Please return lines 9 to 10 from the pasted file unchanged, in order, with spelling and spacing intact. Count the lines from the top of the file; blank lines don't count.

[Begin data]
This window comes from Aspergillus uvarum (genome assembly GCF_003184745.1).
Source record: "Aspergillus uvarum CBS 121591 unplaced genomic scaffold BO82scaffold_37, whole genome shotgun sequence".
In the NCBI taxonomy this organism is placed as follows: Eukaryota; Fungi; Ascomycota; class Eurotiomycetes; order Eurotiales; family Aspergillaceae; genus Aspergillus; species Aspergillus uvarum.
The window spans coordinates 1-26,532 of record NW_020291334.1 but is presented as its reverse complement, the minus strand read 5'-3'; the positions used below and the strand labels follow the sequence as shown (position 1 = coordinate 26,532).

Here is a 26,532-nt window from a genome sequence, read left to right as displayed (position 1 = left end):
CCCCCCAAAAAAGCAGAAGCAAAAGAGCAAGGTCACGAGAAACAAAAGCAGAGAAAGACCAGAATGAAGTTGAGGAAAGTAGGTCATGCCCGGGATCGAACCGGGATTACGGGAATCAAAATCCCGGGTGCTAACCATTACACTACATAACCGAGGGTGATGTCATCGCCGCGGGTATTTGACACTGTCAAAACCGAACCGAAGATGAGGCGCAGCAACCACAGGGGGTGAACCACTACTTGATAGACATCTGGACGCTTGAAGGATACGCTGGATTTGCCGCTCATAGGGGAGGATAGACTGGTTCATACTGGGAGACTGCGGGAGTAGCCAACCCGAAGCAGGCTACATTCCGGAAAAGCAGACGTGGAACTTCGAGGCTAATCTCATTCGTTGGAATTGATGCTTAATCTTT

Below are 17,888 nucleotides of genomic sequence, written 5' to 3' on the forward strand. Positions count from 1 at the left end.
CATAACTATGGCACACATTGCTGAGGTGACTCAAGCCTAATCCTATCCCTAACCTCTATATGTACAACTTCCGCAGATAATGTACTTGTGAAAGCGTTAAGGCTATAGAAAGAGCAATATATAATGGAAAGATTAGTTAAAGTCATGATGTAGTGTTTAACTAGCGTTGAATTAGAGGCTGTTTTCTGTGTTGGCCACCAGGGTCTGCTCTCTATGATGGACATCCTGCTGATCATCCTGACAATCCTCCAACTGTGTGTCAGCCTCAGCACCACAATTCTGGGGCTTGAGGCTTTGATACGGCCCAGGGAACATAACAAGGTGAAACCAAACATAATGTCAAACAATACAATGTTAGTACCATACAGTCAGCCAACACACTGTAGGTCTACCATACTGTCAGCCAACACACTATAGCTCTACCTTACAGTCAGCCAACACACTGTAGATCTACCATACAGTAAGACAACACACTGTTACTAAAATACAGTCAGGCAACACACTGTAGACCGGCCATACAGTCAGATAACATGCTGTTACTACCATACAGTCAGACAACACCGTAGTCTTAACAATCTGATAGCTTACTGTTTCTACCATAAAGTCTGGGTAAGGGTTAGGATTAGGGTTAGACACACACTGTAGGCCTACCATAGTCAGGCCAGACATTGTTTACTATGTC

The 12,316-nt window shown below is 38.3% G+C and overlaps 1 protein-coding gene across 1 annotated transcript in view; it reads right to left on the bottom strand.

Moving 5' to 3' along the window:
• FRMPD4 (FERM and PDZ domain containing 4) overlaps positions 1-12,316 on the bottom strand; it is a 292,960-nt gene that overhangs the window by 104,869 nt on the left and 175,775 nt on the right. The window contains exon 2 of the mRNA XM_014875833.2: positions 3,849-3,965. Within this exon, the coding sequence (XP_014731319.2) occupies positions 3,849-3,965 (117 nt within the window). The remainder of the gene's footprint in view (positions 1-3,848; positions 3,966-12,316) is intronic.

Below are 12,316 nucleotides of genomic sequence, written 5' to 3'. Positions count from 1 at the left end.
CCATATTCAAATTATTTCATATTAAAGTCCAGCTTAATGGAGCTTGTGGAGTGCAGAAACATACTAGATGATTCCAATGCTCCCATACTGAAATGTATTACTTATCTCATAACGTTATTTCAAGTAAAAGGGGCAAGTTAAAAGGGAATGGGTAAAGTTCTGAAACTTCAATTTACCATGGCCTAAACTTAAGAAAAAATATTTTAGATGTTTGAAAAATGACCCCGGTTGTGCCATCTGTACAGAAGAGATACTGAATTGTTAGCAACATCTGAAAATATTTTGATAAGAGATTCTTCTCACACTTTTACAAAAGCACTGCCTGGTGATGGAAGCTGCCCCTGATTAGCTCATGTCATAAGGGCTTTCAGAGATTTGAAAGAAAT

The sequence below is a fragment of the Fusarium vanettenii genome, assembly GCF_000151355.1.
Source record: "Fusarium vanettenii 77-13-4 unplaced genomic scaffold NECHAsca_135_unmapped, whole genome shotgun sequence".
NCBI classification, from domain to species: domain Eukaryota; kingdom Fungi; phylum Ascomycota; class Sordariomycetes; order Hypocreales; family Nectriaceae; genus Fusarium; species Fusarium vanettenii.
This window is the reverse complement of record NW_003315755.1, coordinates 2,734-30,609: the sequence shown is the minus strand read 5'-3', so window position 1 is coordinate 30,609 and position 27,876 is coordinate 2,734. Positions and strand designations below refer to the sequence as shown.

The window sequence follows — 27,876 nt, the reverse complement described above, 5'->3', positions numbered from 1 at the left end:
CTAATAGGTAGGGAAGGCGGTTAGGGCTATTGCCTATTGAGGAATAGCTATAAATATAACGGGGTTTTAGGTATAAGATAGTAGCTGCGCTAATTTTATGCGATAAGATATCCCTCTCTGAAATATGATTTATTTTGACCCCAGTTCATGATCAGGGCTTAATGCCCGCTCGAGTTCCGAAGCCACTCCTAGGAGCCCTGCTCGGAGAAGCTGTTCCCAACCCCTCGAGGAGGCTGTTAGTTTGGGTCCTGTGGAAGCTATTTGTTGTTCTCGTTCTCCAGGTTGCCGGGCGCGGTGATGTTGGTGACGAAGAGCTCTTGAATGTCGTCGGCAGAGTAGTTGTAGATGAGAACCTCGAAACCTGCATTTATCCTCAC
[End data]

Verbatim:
The 12,316-nt window shown below is 38.3% G+C and overlaps 1 protein-coding gene across 1 annotated transcript in view; it reads right to left on the bottom strand.

Moving 5' to 3' along the window: